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printreg, January, 2003
Hazardous Items Exempt from OSHA's Hazard Communication Standard


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From: Debra Jacobson(djacobson@istc.illinois.edu)
Date: Tue, 14 Jan 2003 09:17:43


For additional information and guidance on OSHA's Haz Com standards see the PNEAC fact sheets at http://pneac.org/sheets/all/index.cfm

See The Printer's One Plan Approach to the OSHA Hazard Communication Program, the EPA Emergency Response Plan, and the EPA Risk Management Plan and Basic OSHA Recordkeeping & Training Requirements Affecting Printing
Regards,
Debra Jacobson

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29 CFR 1910.1200 (b)(6) What hazardous items are exempt from OSHA's Hazard Communication Standard?

OSHA exempts several materials from the Hazard Communication Standard. These materials are fully exempt from the standard's requirements for MSDSs, labeling, and training. They can, however, be subject to other OSHA regulations or regulations promulgated by other government agencies. The exempt materials include:
- Hazardous waste subject to regulation by EPA
- Hazardous substances, when the hazardous substance is the focus of remedial or removal action being conducted under CERCLA in accordance with EPA regulations
- Tobacco and tobacco products

- Wood or wood products, including lumber which will not be processed, where the chemical manufacturer or importer can establish that the only hazard they pose to employees is the potential for flammability or combustibility (wood or wood products which have been treated with a hazardous chemical covered by this standard, and wood which may be subsequently sawed or cut, generating dust, are not exempted

- Articles (manufactured items other than a fluid or particle that is formed to a specific shape or design during manufacture; which has end use depends on its shape or design; and which under normal conditions of use does not release more than very small quantities of a hazardous chemical, and does not pose a physical hazard or health risk to employees)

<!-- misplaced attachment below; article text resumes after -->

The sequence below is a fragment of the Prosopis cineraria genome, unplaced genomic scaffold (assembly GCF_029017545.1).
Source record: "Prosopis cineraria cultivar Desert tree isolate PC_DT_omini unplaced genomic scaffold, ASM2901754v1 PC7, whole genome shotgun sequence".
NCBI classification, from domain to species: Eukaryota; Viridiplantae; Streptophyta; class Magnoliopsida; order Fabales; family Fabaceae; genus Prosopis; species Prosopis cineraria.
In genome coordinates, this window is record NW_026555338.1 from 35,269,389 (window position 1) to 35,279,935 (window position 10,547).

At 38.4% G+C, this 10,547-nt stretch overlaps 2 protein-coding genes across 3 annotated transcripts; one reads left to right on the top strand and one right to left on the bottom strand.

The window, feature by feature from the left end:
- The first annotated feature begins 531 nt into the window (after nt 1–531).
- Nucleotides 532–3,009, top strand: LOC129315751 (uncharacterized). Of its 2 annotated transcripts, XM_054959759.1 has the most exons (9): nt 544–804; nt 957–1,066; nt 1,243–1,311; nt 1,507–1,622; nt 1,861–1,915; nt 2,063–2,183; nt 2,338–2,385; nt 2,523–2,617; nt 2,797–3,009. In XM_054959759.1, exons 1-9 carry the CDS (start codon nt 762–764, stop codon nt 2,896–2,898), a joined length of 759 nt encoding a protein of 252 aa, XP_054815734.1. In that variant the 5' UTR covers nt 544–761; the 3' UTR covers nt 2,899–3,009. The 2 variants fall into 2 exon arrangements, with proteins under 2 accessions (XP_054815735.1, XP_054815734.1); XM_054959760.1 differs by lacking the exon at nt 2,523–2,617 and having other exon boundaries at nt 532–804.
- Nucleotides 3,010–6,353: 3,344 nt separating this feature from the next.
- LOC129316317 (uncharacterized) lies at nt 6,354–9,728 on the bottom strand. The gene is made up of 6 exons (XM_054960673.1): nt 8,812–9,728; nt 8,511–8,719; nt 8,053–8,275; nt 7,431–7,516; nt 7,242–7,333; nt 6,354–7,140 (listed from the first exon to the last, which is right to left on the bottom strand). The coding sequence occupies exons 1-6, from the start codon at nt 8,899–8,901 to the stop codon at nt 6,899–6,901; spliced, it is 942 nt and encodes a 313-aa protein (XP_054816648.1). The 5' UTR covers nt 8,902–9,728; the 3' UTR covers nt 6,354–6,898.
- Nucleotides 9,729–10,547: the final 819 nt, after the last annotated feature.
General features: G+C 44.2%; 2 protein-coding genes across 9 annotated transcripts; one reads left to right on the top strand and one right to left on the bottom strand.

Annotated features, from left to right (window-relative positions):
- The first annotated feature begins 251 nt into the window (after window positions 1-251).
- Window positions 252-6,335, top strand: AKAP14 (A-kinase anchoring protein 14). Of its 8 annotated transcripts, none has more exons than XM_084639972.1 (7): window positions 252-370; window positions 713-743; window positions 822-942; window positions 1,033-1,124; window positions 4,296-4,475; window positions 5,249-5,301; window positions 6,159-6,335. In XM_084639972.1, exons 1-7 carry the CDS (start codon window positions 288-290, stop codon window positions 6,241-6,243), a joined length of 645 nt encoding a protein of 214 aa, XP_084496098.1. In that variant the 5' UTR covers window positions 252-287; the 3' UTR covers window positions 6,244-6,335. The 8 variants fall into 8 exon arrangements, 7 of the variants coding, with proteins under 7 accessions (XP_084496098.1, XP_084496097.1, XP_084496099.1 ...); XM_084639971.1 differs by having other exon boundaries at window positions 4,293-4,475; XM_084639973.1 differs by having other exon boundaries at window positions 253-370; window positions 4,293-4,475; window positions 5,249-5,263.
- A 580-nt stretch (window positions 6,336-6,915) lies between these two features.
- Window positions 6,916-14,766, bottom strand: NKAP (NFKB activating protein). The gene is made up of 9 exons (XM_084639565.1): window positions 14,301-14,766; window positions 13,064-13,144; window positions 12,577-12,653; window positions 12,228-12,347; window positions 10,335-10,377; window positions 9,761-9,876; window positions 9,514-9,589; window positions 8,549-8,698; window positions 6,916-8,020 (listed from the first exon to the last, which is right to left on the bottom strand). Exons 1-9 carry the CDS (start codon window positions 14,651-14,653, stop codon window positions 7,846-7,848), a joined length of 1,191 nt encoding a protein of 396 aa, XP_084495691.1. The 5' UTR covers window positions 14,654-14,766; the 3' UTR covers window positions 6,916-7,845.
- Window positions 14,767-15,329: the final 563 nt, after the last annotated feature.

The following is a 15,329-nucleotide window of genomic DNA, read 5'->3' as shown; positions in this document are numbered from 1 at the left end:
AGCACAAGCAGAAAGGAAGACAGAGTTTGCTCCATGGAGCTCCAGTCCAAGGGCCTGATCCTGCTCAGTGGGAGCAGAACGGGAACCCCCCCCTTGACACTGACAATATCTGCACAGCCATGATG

- Food or alcoholic beverages which are sold, used, or prepared in a retail establishment (such as a grocery store, restaurant, or drinking place), and foods intended for personal consumption by employees while in the workplace

-Drugs, as that term is defined in the Federal Food, Drug, and Cosmetic Act, when in solid, final form for direct administration to the patient (e.g., tablets or pills); drugs which are packaged by the chemical manufacturer for sale to consumers in a retail establishment (e.g., over-the-counter drugs); and drugs intended for personal consumption by employees while in the workplace (e.g., first aid supplies)

- Cosmetics which are packaged for sale to consumers in a retail establishment, and cosmetics intended for personal consumption by employees while in the workplace

- Consumer product or hazardous substance, as those terms are defined in the Consumer Product Safety Act and Federal Hazardous Substances Act, where the employer can show that it is used in the workplace for the purpose intended by the chemical manufacturer or importer of the product, and the use results in a duration and frequency of exposure which is not greater than the range of exposures that could reasonably be experienced by consumers when used for the purpose intended

- Nuisance particulates where the chemical manufacturer or importer can establish that they do not pose any physical or health hazard covered by the Hazard Communication Standard

- Ionizing and nonionizing radiation
- Biological hazards

Source: Source: "reg of the day" listserv operated by Tammy Silverthorne @ the Environmental Resource Center



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